One cool thing about nutrition, cooking and food is that there is always more to learn! I have had the splendid opportunity to spend more time with my sister lately as we are in the same city. I have long been a fan of oatmeal, especially as baked oatmeal.I had never tried steel cut oats and she shared this great recipe me that you can make ahead!

Steel cut oats do take longer to cook - about 20 minutes - but they hold up really well to being refrigerated and reheated. Make this over the weekend when you can nail down 30 minutes in the kitchen and then you have breakfast for the week!

Most fruits are no longer in season - pears and apples are, but berry season has long past and they took peaches with them. This is a good time to take advantage of frozen fruit - freeze your own when it is in season (and way less expensive) or purchase fruit without any added sugar.

Shopping tip: Having trouble finding steel cut oats? They may not be next to the flavored packets of instant oats - look in the organic or natural foods section of your grocery store or check out the bulk bins of the natural foods store. 

Steel cut oats with berries and cinnamon
Makes four generous servings
  • 1 apple, diced (keep the peel; more fiber and less fuss)
  • 1 tablespoon butter
  • 1 teaspoon cinnamon
  • 1/4 cup brown sugar
  • 1/2 cup frozen diced peaches
  • 1/2 cup frozen mixed berries
  • 1 cup steel cut oats
  • pinch of salt
  • 2 cups plain soy milk
  • 1 cup water
  • Nuts and dried fruit for topping
  1. In a medium saucepan, melt butter and add apple and brown sugar. Stirring often to prevent burning, cook for a few minutes. Add frozen fruit and cook for a minute longer. 
  2. Add oats, cinnamon, salt, soy milk and water. Cover, and bring to a boil. 
  3. Reduce heat to a simmer and cook, covered, for 20 minutes. Stir occasionally. 
  4. After 20 minutes is up, remove from heat and allow to cool for ten minutes or so. You can add more water or soy milk if you want the oats to be thinner. 
  5. For breakfast ease, scoop individual portions into glass jars and garnish with a few nuts. Refridgerate until ready to eat; microwave for a minute or three and you're ready to roll! Bring on the day :)





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Monday, December 17, 2012

Got problems? There's a bike for that.

Me, on the left, somewhere in between New York and Washington, DC


"They say money can't buy happiness, but it can buy a bike and that's pretty darn close"

I am a pretty big fan of bikes. I began commuting in DC on bike when I moved there three years ago. This spring I ventured into road biking and did a fabulous trip from NY to DC on my bike called the climate ride. While it is probably true that riding bikes can't solve all of the world's problems, it can help many.

1. I want to lose weight. Instead of trying to fit a trip to the gym into our busy lives, instead make your commute active. Many trips happen within a few miles of home and we can skip the car.


2. I want to save money. See above. Sure, you can spend money on a fancy bike, but even the fanciest of bikes is going to cost less than a fancy car. Allow some money for annual tune up and the occasional spare inner tube and you're all set. Check out craigslist for a deal and take it to a local bike shop to have a safety inspection and to ensure that the seat is at the right height for you and that your helmet fits well.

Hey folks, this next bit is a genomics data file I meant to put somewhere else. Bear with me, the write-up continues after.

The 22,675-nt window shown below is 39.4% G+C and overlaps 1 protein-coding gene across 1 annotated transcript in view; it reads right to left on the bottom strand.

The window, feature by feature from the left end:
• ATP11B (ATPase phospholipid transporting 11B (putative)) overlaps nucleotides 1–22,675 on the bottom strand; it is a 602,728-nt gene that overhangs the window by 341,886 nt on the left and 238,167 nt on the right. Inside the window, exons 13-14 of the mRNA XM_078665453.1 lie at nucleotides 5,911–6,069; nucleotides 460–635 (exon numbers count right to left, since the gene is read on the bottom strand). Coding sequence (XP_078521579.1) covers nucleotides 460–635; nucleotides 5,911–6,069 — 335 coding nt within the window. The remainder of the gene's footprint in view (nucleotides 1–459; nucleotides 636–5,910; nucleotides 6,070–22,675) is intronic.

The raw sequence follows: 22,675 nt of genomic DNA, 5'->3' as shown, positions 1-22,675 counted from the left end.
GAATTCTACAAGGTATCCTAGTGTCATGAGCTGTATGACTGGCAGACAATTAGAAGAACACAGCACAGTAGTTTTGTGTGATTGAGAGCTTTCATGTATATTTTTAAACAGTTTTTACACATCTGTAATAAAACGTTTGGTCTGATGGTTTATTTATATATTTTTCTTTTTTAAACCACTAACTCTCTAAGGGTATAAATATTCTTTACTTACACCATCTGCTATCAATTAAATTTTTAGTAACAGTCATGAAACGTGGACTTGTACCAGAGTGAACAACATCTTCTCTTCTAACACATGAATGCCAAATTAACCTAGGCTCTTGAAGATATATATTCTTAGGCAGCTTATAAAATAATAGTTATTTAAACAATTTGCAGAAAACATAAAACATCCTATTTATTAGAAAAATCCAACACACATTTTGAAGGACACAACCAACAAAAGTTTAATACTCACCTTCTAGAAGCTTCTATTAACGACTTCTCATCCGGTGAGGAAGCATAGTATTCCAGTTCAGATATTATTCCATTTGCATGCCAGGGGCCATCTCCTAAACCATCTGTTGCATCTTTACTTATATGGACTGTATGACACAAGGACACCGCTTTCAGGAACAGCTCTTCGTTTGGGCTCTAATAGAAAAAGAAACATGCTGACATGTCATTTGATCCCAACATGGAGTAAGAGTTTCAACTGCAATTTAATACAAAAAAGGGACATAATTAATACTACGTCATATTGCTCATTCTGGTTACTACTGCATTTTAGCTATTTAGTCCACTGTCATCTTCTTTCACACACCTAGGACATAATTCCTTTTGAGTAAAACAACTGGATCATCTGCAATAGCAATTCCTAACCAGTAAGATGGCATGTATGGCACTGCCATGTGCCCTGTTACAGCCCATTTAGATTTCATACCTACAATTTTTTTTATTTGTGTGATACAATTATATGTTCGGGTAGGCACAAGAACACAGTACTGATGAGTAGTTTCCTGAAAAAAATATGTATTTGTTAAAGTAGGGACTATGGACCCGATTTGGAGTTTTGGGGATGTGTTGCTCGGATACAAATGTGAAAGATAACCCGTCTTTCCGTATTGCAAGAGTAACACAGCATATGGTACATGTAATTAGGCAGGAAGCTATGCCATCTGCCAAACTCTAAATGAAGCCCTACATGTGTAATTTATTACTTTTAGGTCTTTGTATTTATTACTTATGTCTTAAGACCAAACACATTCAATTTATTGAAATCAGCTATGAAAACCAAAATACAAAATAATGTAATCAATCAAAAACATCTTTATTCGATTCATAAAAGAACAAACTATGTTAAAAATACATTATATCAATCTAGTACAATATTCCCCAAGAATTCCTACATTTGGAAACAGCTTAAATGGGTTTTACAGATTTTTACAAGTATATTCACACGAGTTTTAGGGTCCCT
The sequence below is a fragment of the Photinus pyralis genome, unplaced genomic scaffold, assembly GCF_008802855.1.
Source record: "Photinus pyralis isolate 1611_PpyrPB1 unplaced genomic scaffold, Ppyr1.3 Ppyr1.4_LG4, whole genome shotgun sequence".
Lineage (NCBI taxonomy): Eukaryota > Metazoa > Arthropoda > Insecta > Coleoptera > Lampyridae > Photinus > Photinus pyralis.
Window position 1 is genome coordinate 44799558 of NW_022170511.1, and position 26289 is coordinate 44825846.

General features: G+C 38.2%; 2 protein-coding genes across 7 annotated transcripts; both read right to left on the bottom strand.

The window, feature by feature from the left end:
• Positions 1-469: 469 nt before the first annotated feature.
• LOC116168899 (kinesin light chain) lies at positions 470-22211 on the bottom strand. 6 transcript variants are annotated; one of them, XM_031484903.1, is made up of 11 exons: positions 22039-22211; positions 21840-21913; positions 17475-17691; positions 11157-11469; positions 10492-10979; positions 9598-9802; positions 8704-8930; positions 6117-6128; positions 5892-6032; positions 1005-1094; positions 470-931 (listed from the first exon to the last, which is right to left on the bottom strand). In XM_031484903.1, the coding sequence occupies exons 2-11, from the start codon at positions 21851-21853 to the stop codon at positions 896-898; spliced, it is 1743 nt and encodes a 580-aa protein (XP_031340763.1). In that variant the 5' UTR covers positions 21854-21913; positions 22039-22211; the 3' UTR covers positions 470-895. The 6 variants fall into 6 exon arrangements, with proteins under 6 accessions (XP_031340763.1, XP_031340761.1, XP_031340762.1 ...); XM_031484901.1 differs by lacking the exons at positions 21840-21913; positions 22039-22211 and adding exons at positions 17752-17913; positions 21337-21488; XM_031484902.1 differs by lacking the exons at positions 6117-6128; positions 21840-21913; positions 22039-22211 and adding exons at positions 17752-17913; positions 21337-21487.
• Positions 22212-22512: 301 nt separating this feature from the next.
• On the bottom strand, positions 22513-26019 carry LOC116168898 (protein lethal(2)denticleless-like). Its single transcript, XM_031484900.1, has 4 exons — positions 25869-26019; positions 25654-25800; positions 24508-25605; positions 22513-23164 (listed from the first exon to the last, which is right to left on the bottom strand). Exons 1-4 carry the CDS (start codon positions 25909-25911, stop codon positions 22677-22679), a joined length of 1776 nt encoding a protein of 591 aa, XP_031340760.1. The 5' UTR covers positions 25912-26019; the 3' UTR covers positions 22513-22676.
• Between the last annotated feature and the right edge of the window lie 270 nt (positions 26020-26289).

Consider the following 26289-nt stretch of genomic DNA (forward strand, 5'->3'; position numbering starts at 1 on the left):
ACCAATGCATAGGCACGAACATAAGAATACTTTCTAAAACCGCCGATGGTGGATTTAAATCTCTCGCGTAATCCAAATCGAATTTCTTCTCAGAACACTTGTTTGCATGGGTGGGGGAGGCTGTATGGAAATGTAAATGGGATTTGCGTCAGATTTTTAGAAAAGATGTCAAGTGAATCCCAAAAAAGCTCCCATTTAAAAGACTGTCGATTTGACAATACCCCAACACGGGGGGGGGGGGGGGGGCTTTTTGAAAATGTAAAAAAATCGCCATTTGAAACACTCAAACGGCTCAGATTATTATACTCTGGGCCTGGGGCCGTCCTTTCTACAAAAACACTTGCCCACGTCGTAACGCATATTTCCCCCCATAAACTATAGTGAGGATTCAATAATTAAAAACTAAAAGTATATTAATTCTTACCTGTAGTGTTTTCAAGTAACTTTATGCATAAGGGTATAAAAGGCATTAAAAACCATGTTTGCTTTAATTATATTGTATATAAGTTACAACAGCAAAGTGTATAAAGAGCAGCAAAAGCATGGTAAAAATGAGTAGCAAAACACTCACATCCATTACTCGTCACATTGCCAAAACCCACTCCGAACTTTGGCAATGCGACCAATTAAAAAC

3. I don't want to be stuck in traffic. You aren't stuck in traffic, you are traffic. Hop on your bike and enjoy the freedom.

4. I'm buying too much crap. While I do like to challenge myself to see what I can carry on a bike, the reality is that it is never going to be as much as a car can carry. Making yourself evaluate if you really want to cart that splurge purchase home on your bike might save you money.

5. My kids keep borrowing the car. Send them out on a bike instead and keep the car in the garage.

6. I'm really upset. I'm sad. I'm having a lot of feelings. Nothing improves my mood like cruising down the street. The fresh air and physical activity help to clear my mind and to turn that smile upside down.

7. I can't sleep. Regular physical activity improves sleep.

8. There is no where to park. While we do need more bike racks, it is usually easier to find a bike spot than a spot for your car. To prevent theft use a U-lock and lock it through the frame and one wheel.

9. My family is stressing me out. Go for a bike ride together and see if you can get to the bottom of it.

10. I am craving ______ (insert junk food/alcohol here). Cravings are often tied to stress; use a bike ride to lower stress and see if your cravings recede.

Reader poll: what benefits keep you rolling on two wheels? Comment below!


Thursday, December 13, 2012

Advice for dietetic interns

Part of becoming a Registered Dietitian is the completion of a supervised internship. This is similar to a residency for a physician in that you work for a short period of time in several areas - you get to put your theory into practice and see what area of the field you may wish to focus your career on.

The internship is an exciting time but also a busy time. Here is my best advice for anyone in or about to start their internship.

Treat every day like a job interview. Dietetics is a very small world and the job market is competitive. If your preceptor thinks of you as the one who was always late, the one glued to her phone or the one on facebook, is she going to recommend you for a job? Absolutely not. But if you're the one who is punctual, the one who did thoughtful work and acted professionally, you have an ally in your job search.